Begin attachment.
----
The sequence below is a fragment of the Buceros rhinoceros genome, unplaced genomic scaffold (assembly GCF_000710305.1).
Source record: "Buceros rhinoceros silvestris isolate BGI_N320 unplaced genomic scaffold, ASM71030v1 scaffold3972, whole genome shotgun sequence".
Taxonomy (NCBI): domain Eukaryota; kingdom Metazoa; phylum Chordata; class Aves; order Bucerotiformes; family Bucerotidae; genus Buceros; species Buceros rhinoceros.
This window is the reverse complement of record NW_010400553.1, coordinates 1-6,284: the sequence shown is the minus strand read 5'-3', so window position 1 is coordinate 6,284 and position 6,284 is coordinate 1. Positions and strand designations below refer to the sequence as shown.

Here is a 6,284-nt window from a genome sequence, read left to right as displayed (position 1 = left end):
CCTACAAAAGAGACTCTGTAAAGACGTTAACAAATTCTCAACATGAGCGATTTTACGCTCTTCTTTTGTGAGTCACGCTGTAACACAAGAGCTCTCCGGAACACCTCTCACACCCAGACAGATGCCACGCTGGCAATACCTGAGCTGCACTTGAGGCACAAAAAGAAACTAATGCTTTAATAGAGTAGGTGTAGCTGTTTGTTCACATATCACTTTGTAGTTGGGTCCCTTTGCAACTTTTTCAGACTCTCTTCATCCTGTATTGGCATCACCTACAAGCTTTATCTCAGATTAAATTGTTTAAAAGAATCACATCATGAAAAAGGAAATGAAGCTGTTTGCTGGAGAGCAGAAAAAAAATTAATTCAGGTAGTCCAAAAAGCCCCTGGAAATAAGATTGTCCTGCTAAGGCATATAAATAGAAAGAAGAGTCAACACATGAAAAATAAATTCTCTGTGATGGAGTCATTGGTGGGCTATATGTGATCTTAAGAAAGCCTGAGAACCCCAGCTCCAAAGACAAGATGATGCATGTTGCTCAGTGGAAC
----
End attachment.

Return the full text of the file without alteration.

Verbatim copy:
The sequence below is a fragment of the Buceros rhinoceros genome, unplaced genomic scaffold (assembly GCF_000710305.1).
Source record: "Buceros rhinoceros silvestris isolate BGI_N320 unplaced genomic scaffold, ASM71030v1 scaffold3972, whole genome shotgun sequence".
Taxonomy (NCBI): domain Eukaryota; kingdom Metazoa; phylum Chordata; class Aves; order Bucerotiformes; family Bucerotidae; genus Buceros; species Buceros rhinoceros.
This window is the reverse complement of record NW_010400553.1, coordinates 1-6,284: the sequence shown is the minus strand read 5'-3', so window position 1 is coordinate 6,284 and position 6,284 is coordinate 1. Positions and strand designations below refer to the sequence as shown.

Here is a 6,284-nt window from a genome sequence, read left to right as displayed (position 1 = left end):
CCTACAAAAGAGACTCTGTAAAGACGTTAACAAATTCTCAACATGAGCGATTTTACGCTCTTCTTTTGTGAGTCACGCTGTAACACAAGAGCTCTCCGGAACACCTCTCACACCCAGACAGATGCCACGCTGGCAATACCTGAGCTGCACTTGAGGCACAAAAAGAAACTAATGCTTTAATAGAGTAGGTGTAGCTGTTTGTTCACATATCACTTTGTAGTTGGGTCCCTTTGCAACTTTTTCAGACTCTCTTCATCCTGTATTGGCATCACCTACAAGCTTTATCTCAGATTAAATTGTTTAAAAGAATCACATCATGAAAAAGGAAATGAAGCTGTTTGCTGGAGAGCAGAAAAAAAATTAATTCAGGTAGTCCAAAAAGCCCCTGGAAATAAGATTGTCCTGCTAAGGCATATAAATAGAAAGAAGAGTCAACACATGAAAAATAAATTCTCTGTGATGGAGTCATTGGTGGGCTATATGTGATCTTAAGAAAGCCTGAGAACCCCAGCTCCAAAGACAAGATGATGCATGTTGCTCAGTGGAAC